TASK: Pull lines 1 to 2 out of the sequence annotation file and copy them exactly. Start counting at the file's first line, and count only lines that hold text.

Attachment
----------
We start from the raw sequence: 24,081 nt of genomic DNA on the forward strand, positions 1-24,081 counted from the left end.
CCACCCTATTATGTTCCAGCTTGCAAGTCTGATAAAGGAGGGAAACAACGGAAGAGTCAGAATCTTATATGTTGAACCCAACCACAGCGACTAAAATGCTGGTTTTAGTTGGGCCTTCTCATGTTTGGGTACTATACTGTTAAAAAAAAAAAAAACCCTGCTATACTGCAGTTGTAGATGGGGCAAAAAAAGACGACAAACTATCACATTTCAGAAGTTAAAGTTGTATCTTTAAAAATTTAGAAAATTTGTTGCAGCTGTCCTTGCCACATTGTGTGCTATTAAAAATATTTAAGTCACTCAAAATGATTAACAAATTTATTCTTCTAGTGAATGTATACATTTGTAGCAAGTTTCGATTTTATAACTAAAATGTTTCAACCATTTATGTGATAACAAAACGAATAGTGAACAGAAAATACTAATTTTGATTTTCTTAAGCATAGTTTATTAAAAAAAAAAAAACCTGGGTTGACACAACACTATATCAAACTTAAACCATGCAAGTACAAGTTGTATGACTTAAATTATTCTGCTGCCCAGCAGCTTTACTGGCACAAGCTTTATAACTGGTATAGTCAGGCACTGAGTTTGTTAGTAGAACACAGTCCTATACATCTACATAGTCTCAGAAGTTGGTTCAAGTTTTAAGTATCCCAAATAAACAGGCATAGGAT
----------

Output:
We start from the raw sequence: 24,081 nt of genomic DNA on the forward strand, positions 1-24,081 counted from the left end.
CCACCCTATTATGTTCCAGCTTGCAAGTCTGATAAAGGAGGGAAACAACGGAAGAGTCAGAATCTTATATGTTGAACCCAACCACAGCGACTAAAATGCTGGTTTTAGTTGGGCCTTCTCATGTTTGGGTACTATACTGTTAAAAAAAAAAAAAACCCTGCTATACTGCAGTTGTAGATGGGGCAAAAAAAGACGACAAACTATCACATTTCAGAAGTTAAAGTTGTATCTTTAAAAATTTAGAAAATTTGTTGCAGCTGTCCTTGCCACATTGTGTGCTATTAAAAATATTTAAGTCACTCAAAATGATTAACAAATTTATTCTTCTAGTGAATGTATACATTTGTAGCAAGTTTCGATTTTATAACTAAAATGTTTCAACCATTTATGTGATAACAAAACGAATAGTGAACAGAAAATACTAATTTTGATTTTCTTAAGCATAGTTTATTAAAAAAAAAAAAACCTGGGTTGACACAACACTATATCAAACTTAAACCATGCAAGTACAAGTTGTATGACTTAAATTATTCTGCTGCCCAGCAGCTTTACTGGCACAAGCTTTATAACTGGTATAGTCAGGCACTGAGTTTGTTAGTAGAACACAGTCCTATACATCTACATAGTCTCAGAAGTTGGTTCAAGTTTTAAGTATCCCAAATAAACAGGCATAGGAT